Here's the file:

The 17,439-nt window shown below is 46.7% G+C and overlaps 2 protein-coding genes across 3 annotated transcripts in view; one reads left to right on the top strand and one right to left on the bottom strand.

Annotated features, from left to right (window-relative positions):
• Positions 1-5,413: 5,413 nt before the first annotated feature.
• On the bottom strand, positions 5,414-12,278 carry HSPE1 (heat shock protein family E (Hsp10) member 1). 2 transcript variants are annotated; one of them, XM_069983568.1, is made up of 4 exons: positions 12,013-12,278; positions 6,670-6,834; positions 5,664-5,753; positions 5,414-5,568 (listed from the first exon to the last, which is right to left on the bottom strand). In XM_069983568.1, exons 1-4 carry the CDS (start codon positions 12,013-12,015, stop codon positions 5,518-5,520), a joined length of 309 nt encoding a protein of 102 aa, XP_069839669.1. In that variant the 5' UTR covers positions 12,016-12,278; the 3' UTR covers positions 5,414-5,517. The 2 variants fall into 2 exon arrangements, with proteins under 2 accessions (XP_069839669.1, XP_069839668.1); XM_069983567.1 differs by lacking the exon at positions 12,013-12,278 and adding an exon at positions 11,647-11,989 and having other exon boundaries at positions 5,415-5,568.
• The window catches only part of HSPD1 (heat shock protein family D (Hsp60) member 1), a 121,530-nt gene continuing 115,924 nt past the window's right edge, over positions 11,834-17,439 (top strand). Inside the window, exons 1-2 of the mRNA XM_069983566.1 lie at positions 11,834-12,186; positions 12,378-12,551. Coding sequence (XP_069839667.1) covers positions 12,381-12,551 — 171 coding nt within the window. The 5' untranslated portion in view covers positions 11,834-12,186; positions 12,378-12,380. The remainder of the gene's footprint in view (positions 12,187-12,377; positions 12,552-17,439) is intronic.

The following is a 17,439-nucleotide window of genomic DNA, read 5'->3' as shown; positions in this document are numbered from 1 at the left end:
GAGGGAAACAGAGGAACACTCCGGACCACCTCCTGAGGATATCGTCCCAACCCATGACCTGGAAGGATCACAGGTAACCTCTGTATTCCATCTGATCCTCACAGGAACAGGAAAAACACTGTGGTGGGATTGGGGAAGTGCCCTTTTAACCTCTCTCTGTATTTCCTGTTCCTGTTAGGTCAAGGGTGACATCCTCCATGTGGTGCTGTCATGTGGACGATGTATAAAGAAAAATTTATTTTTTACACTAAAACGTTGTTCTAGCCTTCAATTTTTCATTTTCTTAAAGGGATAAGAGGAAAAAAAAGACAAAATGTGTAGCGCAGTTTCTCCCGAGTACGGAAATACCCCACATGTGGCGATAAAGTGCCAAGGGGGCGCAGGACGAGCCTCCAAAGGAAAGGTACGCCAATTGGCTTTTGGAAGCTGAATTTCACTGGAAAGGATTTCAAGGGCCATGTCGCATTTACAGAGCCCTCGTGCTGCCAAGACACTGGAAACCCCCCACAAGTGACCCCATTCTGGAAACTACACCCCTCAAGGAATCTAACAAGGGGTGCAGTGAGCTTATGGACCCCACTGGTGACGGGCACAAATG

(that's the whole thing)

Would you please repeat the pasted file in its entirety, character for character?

The 17,439-nt window shown below is 46.7% G+C and overlaps 2 protein-coding genes across 3 annotated transcripts in view; one reads left to right on the top strand and one right to left on the bottom strand.

Annotated features, from left to right (window-relative positions):
• Positions 1-5,413: 5,413 nt before the first annotated feature.
• On the bottom strand, positions 5,414-12,278 carry HSPE1 (heat shock protein family E (Hsp10) member 1). 2 transcript variants are annotated; one of them, XM_069983568.1, is made up of 4 exons: positions 12,013-12,278; positions 6,670-6,834; positions 5,664-5,753; positions 5,414-5,568 (listed from the first exon to the last, which is right to left on the bottom strand). In XM_069983568.1, exons 1-4 carry the CDS (start codon positions 12,013-12,015, stop codon positions 5,518-5,520), a joined length of 309 nt encoding a protein of 102 aa, XP_069839669.1. In that variant the 5' UTR covers positions 12,016-12,278; the 3' UTR covers positions 5,414-5,517. The 2 variants fall into 2 exon arrangements, with proteins under 2 accessions (XP_069839669.1, XP_069839668.1); XM_069983567.1 differs by lacking the exon at positions 12,013-12,278 and adding an exon at positions 11,647-11,989 and having other exon boundaries at positions 5,415-5,568.
• The window catches only part of HSPD1 (heat shock protein family D (Hsp60) member 1), a 121,530-nt gene continuing 115,924 nt past the window's right edge, over positions 11,834-17,439 (top strand). Inside the window, exons 1-2 of the mRNA XM_069983566.1 lie at positions 11,834-12,186; positions 12,378-12,551. Coding sequence (XP_069839667.1) covers positions 12,381-12,551 — 171 coding nt within the window. The 5' untranslated portion in view covers positions 11,834-12,186; positions 12,378-12,380. The remainder of the gene's footprint in view (positions 12,187-12,377; positions 12,552-17,439) is intronic.

The following is a 17,439-nucleotide window of genomic DNA, read 5'->3' as shown; positions in this document are numbered from 1 at the left end:
GAGGGAAACAGAGGAACACTCCGGACCACCTCCTGAGGATATCGTCCCAACCCATGACCTGGAAGGATCACAGGTAACCTCTGTATTCCATCTGATCCTCACAGGAACAGGAAAAACACTGTGGTGGGATTGGGGAAGTGCCCTTTTAACCTCTCTCTGTATTTCCTGTTCCTGTTAGGTCAAGGGTGACATCCTCCATGTGGTGCTGTCATGTGGACGATGTATAAAGAAAAATTTATTTTTTACACTAAAACGTTGTTCTAGCCTTCAATTTTTCATTTTCTTAAAGGGATAAGAGGAAAAAAAAGACAAAATGTGTAGCGCAGTTTCTCCCGAGTACGGAAATACCCCACATGTGGCGATAAAGTGCCAAGGGGGCGCAGGACGAGCCTCCAAAGGAAAGGTACGCCAATTGGCTTTTGGAAGCTGAATTTCACTGGAAAGGATTTCAAGGGCCATGTCGCATTTACAGAGCCCTCGTGCTGCCAAGACACTGGAAACCCCCCACAAGTGACCCCATTCTGGAAACTACACCCCTCAAGGAATCTAACAAGGGGTGCAGTGAGCTTATGGACCCCACTGGTGACGGGCACAAATG